For all of the talking that I’ve done, what I’m really trying to encourage you to do is to provide your children with avenues of expression. Talk to them as though they were another person. Debate and discuss issues with them. Allow them to disagree with you on those issues. Assume that they things they say to you are serious and legitimate and important from their perspective. Your children will benefit from this far more than any instruction/training you will provide them with.The Bookworm on Family Charisms:
One aspect of blogging I particularly enjoy is the insight into how families develop their own special gifts - what you might call their family charism. This may be a common love of a particular subject, a shared hobby or talent, a special character given to a homeschool by the family's circumstances or location, or a style of homeschooling with which both the family as a whole and the individual children bloom and flourish. Families that develop their own charism play to their strengths. The enthusiasm that shines through in these blogs often inspires me to add a dash of their special ingredient to our own lives -I have been thinking about these posts and how the simple art of the conversation has developed as a mainstay of the unschooling "curriculum" in our home. Sort of funny, because we are a family of introverts and a large part of our conversation is the silences in between the conversation! One teenage son admits to being drained by conversation and I quite often feel the same way, especially with an at-home husband plus seven children of all ages and intellectual levels and interests. But I don't think this is contradictory -- something doesn't have to be continual in order to be deeply meaningful in one's life.
Conversation is a uniquely powerful way to share understanding. Think of how the talkers have to fit their communication to their audience, to make clear their thoughts so that others can understand it, to listen and attend. Conversations are natural practicums of the art of "dialectic", the give and take of thought.
What do we generally converse about? All sorts of things. Probably amusing things are closest to the top. Often poetry and philosophy and religion and football. These things are what our family has naturally gravitated towards when left in freedom. We are Celtics on both sides -- Irish on my husband's, Scottish on mine as well as a bit of Dutch and Danish. Poetry and pondering are close to the surface, with the laughter and a bit of competitive fire.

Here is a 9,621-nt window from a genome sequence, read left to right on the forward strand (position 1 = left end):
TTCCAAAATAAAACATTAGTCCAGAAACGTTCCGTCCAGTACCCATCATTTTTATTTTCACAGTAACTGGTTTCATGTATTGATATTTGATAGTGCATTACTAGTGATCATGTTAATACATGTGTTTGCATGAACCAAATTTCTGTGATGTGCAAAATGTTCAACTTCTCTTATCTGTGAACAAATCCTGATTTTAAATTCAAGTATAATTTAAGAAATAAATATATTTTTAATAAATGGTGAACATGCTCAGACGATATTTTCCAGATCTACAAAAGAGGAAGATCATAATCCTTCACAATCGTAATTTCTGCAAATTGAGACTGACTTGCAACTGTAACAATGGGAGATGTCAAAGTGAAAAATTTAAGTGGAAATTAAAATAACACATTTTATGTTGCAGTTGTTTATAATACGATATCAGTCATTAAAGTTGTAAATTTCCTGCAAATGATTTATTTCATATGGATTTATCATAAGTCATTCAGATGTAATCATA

I am using the terms Poetry and Philosophy broadly. Some of my boys would tell you they don't even LIKE poetry. Maybe Story would be a better word. But I know they are poets when they write stories or act them out, when they come with eyes flashing to tell me of some unjust act told in the pages of a book or played out on the football field, when they comment on some real life event with all the vividness of an epic, when they get deeply fascinated with the beauty and diversity of some aspect of nature or of a math or physics idea.
These same things give me an insight into their understanding of Philosophy, which is the love of wisdom and is many times, according to thinkers like John Senior and James Taylor (not to mention Albert Einstein) embedded in the tradition of Poetry. All the big poetic questions are related to the philosophical and religious ones: What is our place in the universe? How do we best live? What are the implications of our actions? Why and how do we come to be?
Talking gives us a chance to pull this in without heaviness and with humanity. You must not imagine us standing around discursively all the time, looking for opportunities to expound. The conversations are more like the mortar that binds the building blocks of our lives and relationships. Through our words, we make connections and forge relationships.